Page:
Amerzone Weathersby. Asked her the derivation of her interesting first name. The arch-browed response: “The river!”

2 alice stratton { 09.30.09 at 3:59 pm }

One year I had students named Chardoney and Champagne. It was a vintage year.

The following year I had students named Miracle and A’Miracle. It was a miraculous year

3 "Kenny G" { 10.01.09 at 7:53 am }

I know this Mass. guy hasn’t exactly been a tenant, but I can hardly get his yuck-o name out of my head: Hankus Netsky.


4 Bert { 10.01.09 at 8:53 am }

To Kenny G:

I like the two Ks in “Hankus Netsky.” Netsky made my all-star klezmer baseball game roster on the strength of his name. Right up there with Honus Wagner.

You should think about another K in your name, Kenny.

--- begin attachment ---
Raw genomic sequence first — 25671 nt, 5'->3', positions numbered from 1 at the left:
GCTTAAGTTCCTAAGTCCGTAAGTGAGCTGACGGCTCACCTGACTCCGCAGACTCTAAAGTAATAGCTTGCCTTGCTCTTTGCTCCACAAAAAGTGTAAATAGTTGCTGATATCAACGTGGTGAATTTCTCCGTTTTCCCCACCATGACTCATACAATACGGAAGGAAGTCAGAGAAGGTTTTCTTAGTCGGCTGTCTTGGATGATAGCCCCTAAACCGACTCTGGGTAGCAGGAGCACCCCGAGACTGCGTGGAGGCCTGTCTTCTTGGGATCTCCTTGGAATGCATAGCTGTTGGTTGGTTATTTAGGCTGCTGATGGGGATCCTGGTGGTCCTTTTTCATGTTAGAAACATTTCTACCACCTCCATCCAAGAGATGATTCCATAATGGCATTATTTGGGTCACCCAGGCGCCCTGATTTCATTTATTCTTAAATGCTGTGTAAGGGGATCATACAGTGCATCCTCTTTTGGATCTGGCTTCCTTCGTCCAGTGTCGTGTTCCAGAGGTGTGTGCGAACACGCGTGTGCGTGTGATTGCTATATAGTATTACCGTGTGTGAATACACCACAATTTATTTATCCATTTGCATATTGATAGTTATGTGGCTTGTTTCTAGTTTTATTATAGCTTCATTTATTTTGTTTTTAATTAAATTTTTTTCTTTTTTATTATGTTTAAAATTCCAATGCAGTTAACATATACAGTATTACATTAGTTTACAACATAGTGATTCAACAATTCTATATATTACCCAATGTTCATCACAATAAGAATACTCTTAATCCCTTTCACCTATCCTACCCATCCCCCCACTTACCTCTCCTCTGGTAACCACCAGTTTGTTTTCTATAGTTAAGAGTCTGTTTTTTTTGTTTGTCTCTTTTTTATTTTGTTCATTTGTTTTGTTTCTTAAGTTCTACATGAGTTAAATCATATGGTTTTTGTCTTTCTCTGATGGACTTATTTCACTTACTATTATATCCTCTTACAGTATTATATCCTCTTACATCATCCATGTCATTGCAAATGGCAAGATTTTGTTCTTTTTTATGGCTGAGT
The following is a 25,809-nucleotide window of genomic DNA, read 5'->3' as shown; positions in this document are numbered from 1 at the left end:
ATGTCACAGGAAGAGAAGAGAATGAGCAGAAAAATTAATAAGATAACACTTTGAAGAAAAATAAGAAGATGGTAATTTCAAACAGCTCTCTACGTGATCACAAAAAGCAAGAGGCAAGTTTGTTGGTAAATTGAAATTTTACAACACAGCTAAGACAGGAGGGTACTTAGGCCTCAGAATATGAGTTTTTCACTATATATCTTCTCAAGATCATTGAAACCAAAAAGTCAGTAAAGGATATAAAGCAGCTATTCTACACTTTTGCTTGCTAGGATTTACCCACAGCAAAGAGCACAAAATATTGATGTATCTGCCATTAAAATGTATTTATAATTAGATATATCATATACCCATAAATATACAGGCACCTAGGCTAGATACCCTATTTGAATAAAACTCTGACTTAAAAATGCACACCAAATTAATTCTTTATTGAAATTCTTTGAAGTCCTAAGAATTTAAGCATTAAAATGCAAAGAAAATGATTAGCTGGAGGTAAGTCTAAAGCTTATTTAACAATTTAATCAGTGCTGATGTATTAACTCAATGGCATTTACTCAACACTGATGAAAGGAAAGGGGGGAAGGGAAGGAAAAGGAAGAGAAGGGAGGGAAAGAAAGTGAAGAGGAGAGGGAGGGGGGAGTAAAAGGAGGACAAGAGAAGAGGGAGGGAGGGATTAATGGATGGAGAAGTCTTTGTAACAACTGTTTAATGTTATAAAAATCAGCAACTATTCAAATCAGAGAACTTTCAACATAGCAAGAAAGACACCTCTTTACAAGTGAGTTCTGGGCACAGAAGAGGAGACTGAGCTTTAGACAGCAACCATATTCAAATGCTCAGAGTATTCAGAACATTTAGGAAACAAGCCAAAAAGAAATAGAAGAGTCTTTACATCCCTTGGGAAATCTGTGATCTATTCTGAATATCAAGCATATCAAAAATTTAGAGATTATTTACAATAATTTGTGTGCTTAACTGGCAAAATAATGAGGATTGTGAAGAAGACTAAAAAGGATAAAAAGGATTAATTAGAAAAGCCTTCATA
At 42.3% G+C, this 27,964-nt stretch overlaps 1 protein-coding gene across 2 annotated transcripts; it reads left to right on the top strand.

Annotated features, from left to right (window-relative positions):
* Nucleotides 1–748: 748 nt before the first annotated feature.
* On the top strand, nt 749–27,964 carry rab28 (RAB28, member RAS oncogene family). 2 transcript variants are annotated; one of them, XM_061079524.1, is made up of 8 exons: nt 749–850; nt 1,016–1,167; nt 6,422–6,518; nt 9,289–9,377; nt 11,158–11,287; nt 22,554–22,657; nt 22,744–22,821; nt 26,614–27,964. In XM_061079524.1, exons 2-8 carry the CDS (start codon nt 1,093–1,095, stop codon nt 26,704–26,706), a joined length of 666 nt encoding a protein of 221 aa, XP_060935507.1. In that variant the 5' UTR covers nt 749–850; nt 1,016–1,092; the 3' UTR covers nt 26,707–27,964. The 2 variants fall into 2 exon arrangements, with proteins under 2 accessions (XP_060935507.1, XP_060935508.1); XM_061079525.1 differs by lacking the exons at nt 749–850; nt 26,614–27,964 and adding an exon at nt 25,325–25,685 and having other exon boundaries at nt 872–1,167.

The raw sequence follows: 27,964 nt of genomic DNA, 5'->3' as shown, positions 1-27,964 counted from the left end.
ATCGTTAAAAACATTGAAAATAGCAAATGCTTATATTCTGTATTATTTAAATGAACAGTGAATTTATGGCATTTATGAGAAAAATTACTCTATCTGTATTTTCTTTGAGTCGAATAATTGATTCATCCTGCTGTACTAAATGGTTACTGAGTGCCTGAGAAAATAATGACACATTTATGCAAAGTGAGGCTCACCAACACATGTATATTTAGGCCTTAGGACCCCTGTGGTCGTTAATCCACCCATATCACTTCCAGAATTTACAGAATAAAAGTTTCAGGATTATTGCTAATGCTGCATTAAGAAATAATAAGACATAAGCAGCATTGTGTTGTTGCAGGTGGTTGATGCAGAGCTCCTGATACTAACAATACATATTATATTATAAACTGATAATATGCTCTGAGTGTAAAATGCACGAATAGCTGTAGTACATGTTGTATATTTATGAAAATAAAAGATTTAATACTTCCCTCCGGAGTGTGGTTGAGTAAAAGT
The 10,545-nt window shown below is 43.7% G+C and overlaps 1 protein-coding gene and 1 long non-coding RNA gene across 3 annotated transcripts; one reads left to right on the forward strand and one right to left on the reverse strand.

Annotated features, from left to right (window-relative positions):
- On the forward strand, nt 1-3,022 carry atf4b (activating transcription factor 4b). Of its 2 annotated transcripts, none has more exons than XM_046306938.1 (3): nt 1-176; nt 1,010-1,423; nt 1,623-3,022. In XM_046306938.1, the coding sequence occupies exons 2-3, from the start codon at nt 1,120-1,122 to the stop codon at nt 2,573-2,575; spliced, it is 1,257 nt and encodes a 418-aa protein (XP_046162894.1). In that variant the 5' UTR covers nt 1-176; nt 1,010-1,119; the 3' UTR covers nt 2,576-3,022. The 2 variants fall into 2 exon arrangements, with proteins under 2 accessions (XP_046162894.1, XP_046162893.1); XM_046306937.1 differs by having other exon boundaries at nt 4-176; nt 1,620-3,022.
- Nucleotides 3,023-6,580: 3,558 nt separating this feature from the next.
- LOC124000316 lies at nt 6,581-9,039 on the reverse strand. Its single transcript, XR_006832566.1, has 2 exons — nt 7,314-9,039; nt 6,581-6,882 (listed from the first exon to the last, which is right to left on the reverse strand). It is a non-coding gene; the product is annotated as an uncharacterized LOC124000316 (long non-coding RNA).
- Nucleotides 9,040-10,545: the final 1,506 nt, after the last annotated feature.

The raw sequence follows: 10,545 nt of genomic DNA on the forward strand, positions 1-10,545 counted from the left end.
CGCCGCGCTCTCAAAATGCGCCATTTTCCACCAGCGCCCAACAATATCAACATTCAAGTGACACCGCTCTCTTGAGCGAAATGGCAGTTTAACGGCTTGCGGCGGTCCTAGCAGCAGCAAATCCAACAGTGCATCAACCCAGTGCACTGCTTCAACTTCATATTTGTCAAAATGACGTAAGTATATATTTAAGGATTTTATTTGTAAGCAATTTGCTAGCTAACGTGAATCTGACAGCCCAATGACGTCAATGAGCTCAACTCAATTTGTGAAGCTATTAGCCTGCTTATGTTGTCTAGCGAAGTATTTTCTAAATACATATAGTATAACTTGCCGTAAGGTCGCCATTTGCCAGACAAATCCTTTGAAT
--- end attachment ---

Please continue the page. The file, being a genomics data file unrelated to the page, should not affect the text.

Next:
5 Don Friedman { 10.01.09 at 1:26 pm }

I knew Chip Stephens in the 70’s. He is a terrific jazz pianist. Some called him ‘Hip’ Stevens. He had a friendly jazz personality. Not arrogant or uppity(what a strange-looking word).

If Kenny G. reads this, he should know that Hankus Netsky married a woman named Clara!

6 "Kenny G" { 10.08.09 at 8:36 am }

Honus Wagner has a nice musical ring to it compared to the other. A “Dr.” before the name might help slightly, though.

7 Wolf Krakowski { 11.05.09 at 7:47 pm }

“Handl” means “(to) deal in,” as in “er handlt mit gebekst” (he deals in baked goods). “To haggle” or “to bargain” is “dingen zikh.” In Yiddish, that is.

8 Wolf Krakowski { 11.05.09 at 8:02 pm }

“Bobes” are “beans.” “Bobkes” are “goat turds.” Or sheep shit.

9 Bert { 11.06.09 at 9:06 am }

To Wolf Krakowski:

Thanks for the native-Yiddish proofing!

I’m definitely coming from the “Anglish/Yinglish — Yiddish In American Life” School.

The handl thing . . . I’ve heard a Croatian-American banker, and more than a few American-born Jews, use handl for haggle. Basically, to aggressively sell me something. Wheel and deal.

Bubkes means beans in American! Something trifling, not worth a “hill of beans.”